The carbon monoxide deaths of two Clairton men last week, blamed on a broken furnace, according to the Pittsburgh Post Gazette , is prompting a new round of warnings from area firefighters.
McCandless firefighters average about 30 calls a year for suspected carbon monoxide problems. About ten of those calls reveal people with symptoms, or homes with elevated readings, according to Shawn P. O’Brien, deputy fire chief of the Highland Fire Company Station No. 186.
With the onset of the flu season, O'Brien worries that some people might confuse CO poisoning for the flu.
"CO symptoms include headache, dizziness, fatigue/drowsiness, nausea, weakness, vomiting, and confusion," said O’Brien. "These are all the same signs of other illnesses—including the flu. People could confuse CO symptoms with flu symptoms and not realize they are being poisoned by CO."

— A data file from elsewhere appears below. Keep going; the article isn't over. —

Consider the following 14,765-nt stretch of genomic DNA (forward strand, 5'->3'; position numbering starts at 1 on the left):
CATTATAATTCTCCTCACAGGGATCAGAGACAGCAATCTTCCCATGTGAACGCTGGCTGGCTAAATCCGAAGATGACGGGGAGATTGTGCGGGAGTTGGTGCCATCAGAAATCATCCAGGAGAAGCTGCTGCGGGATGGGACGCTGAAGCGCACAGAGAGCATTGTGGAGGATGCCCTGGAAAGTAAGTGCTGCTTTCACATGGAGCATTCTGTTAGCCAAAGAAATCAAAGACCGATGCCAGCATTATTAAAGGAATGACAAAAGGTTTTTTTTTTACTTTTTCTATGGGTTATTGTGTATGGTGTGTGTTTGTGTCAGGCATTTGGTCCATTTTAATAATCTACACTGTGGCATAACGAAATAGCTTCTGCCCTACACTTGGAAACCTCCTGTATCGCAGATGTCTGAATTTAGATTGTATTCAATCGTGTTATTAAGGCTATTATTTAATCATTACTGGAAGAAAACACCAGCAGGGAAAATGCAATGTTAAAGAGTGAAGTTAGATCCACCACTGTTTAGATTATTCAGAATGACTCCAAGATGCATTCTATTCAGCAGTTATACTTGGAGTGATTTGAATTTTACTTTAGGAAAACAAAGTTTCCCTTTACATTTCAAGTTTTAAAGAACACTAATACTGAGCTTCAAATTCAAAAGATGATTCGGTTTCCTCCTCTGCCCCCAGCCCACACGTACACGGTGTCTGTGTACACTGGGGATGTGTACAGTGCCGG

O'Brien says the only way to know if you have a carbon monoxide problem is install a carbon monoxide detector, which cost about $25 to $30, in your home. Unfortunately, some homeowners don't know the correct place to put them.
"Many residents place them in the basement near the furnace or hot water tank but that creates exposures that they won’t hear it or a residual amount of CO could activate it," O'Brien said. "The best protection is to have it near where you are sleeping so that it will alert you throughout the night."
Below are the most common causes of carbon monoxide in the home.
- Vehicles left running in a garage.
- Malfunctioning furnaces.
- Hot water tanks (there have been incidents where stink bugs have clogged exhaust flues causing CO to be pushed back into the home).
- Alternative sources of heat that depend on natural gas, propane, or any liquid fuel.
O'Brien says if your CO detector goes off, immediately leave your home and call 9-1-1.
This story originally appeared on North Hills Patch.